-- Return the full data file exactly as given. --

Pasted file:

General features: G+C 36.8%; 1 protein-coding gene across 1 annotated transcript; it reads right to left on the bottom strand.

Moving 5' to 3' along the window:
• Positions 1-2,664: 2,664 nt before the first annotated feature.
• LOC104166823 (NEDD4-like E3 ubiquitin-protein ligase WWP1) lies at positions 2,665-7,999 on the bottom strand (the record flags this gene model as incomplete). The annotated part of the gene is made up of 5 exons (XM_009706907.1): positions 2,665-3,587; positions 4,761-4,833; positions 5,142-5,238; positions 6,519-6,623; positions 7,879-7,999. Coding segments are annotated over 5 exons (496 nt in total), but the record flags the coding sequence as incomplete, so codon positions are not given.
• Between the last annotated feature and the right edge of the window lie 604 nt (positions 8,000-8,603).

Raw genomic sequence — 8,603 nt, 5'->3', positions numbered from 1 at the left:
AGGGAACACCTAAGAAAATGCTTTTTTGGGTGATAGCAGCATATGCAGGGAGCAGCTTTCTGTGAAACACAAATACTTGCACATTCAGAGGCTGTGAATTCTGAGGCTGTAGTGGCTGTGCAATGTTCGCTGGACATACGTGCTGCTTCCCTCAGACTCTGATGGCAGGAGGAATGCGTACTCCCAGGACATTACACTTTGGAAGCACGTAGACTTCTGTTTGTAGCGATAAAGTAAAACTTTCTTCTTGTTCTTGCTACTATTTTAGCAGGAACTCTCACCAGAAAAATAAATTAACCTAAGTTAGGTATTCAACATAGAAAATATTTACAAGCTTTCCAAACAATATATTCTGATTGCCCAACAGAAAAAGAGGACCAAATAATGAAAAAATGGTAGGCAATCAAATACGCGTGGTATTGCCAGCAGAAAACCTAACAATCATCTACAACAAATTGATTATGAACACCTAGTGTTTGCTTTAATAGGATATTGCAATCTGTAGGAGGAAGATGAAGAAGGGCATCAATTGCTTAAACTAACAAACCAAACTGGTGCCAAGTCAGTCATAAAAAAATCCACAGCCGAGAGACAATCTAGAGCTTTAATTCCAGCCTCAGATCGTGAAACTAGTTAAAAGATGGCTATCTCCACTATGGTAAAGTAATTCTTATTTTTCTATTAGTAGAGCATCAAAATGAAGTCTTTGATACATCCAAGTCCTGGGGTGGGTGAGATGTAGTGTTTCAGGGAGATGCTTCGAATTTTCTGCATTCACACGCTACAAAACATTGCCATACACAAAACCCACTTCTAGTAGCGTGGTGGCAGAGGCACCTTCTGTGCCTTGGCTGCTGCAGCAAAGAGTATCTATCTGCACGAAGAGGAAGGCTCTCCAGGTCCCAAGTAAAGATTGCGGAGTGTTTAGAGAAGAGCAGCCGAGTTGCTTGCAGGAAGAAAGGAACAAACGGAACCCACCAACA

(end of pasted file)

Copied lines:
General features: G+C 36.8%; 1 protein-coding gene across 1 annotated transcript; it reads right to left on the bottom strand.

Moving 5' to 3' along the window:
• Positions 1-2,664: 2,664 nt before the first annotated feature.
• LOC104166823 (NEDD4-like E3 ubiquitin-protein ligase WWP1) lies at positions 2,665-7,999 on the bottom strand (the record flags this gene model as incomplete). The annotated part of the gene is made up of 5 exons (XM_009706907.1): positions 2,665-3,587; positions 4,761-4,833; positions 5,142-5,238; positions 6,519-6,623; positions 7,879-7,999. Coding segments are annotated over 5 exons (496 nt in total), but the record flags the coding sequence as incomplete, so codon positions are not given.
• Between the last annotated feature and the right edge of the window lie 604 nt (positions 8,000-8,603).

Raw genomic sequence — 8,603 nt, 5'->3', positions numbered from 1 at the left:
AGGGAACACCTAAGAAAATGCTTTTTTGGGTGATAGCAGCATATGCAGGGAGCAGCTTTCTGTGAAACACAAATACTTGCACATTCAGAGGCTGTGAATTCTGAGGCTGTAGTGGCTGTGCAATGTTCGCTGGACATACGTGCTGCTTCCCTCAGACTCTGATGGCAGGAGGAATGCGTACTCCCAGGACATTACACTTTGGAAGCACGTAGACTTCTGTTTGTAGCGATAAAGTAAAACTTTCTTCTTGTTCTTGCTACTATTTTAGCAGGAACTCTCACCAGAAAAATAAATTAACCTAAGTTAGGTATTCAACATAGAAAATATTTACAAGCTTTCCAAACAATATATTCTGATTGCCCAACAGAAAAAGAGGACCAAATAATGAAAAAATGGTAGGCAATCAAATACGCGTGGTATTGCCAGCAGAAAACCTAACAATCATCTACAACAAATTGATTATGAACACCTAGTGTTTGCTTTAATAGGATATTGCAATCTGTAGGAGGAAGATGAAGAAGGGCATCAATTGCTTAAACTAACAAACCAAACTGGTGCCAAGTCAGTCATAAAAAAATCCACAGCCGAGAGACAATCTAGAGCTTTAATTCCAGCCTCAGATCGTGAAACTAGTTAAAAGATGGCTATCTCCACTATGGTAAAGTAATTCTTATTTTTCTATTAGTAGAGCATCAAAATGAAGTCTTTGATACATCCAAGTCCTGGGGTGGGTGAGATGTAGTGTTTCAGGGAGATGCTTCGAATTTTCTGCATTCACACGCTACAAAACATTGCCATACACAAAACCCACTTCTAGTAGCGTGGTGGCAGAGGCACCTTCTGTGCCTTGGCTGCTGCAGCAAAGAGTATCTATCTGCACGAAGAGGAAGGCTCTCCAGGTCCCAAGTAAAGATTGCGGAGTGTTTAGAGAAGAGCAGCCGAGTTGCTTGCAGGAAGAAAGGAACAAACGGAACCCACCAACA